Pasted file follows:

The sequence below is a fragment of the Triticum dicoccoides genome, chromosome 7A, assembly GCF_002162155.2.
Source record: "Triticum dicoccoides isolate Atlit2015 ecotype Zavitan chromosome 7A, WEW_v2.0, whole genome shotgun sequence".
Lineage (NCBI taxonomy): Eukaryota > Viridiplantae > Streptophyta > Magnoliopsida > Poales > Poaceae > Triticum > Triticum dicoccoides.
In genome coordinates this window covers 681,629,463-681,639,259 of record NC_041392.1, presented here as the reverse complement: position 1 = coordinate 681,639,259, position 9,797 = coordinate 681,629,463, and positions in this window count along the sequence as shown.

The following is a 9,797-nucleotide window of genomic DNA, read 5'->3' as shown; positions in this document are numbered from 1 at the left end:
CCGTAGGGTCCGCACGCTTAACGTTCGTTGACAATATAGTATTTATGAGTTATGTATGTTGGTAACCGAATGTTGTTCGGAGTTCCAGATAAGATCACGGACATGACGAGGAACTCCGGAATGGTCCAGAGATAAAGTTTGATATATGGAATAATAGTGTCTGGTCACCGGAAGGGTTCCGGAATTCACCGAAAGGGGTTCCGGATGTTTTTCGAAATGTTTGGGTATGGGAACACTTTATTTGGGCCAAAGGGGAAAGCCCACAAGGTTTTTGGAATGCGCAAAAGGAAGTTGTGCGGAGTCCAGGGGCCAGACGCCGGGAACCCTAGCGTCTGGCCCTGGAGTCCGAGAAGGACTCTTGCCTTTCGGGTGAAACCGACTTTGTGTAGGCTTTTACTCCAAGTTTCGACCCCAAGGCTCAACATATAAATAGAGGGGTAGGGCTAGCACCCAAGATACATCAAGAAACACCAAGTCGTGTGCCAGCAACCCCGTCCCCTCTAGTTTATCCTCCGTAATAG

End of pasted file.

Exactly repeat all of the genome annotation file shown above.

The sequence below is a fragment of the Triticum dicoccoides genome, chromosome 7A, assembly GCF_002162155.2.
Source record: "Triticum dicoccoides isolate Atlit2015 ecotype Zavitan chromosome 7A, WEW_v2.0, whole genome shotgun sequence".
Lineage (NCBI taxonomy): Eukaryota > Viridiplantae > Streptophyta > Magnoliopsida > Poales > Poaceae > Triticum > Triticum dicoccoides.
In genome coordinates this window covers 681,629,463-681,639,259 of record NC_041392.1, presented here as the reverse complement: position 1 = coordinate 681,639,259, position 9,797 = coordinate 681,629,463, and positions in this window count along the sequence as shown.

The following is a 9,797-nucleotide window of genomic DNA, read 5'->3' as shown; positions in this document are numbered from 1 at the left end:
CCGTAGGGTCCGCACGCTTAACGTTCGTTGACAATATAGTATTTATGAGTTATGTATGTTGGTAACCGAATGTTGTTCGGAGTTCCAGATAAGATCACGGACATGACGAGGAACTCCGGAATGGTCCAGAGATAAAGTTTGATATATGGAATAATAGTGTCTGGTCACCGGAAGGGTTCCGGAATTCACCGAAAGGGGTTCCGGATGTTTTTCGAAATGTTTGGGTATGGGAACACTTTATTTGGGCCAAAGGGGAAAGCCCACAAGGTTTTTGGAATGCGCAAAAGGAAGTTGTGCGGAGTCCAGGGGCCAGACGCCGGGAACCCTAGCGTCTGGCCCTGGAGTCCGAGAAGGACTCTTGCCTTTCGGGTGAAACCGACTTTGTGTAGGCTTTTACTCCAAGTTTCGACCCCAAGGCTCAACATATAAATAGAGGGGTAGGGCTAGCACCCAAGATACATCAAGAAACACCAAGTCGTGTGCCAGCAACCCCGTCCCCTCTAGTTTATCCTCCGTAATAG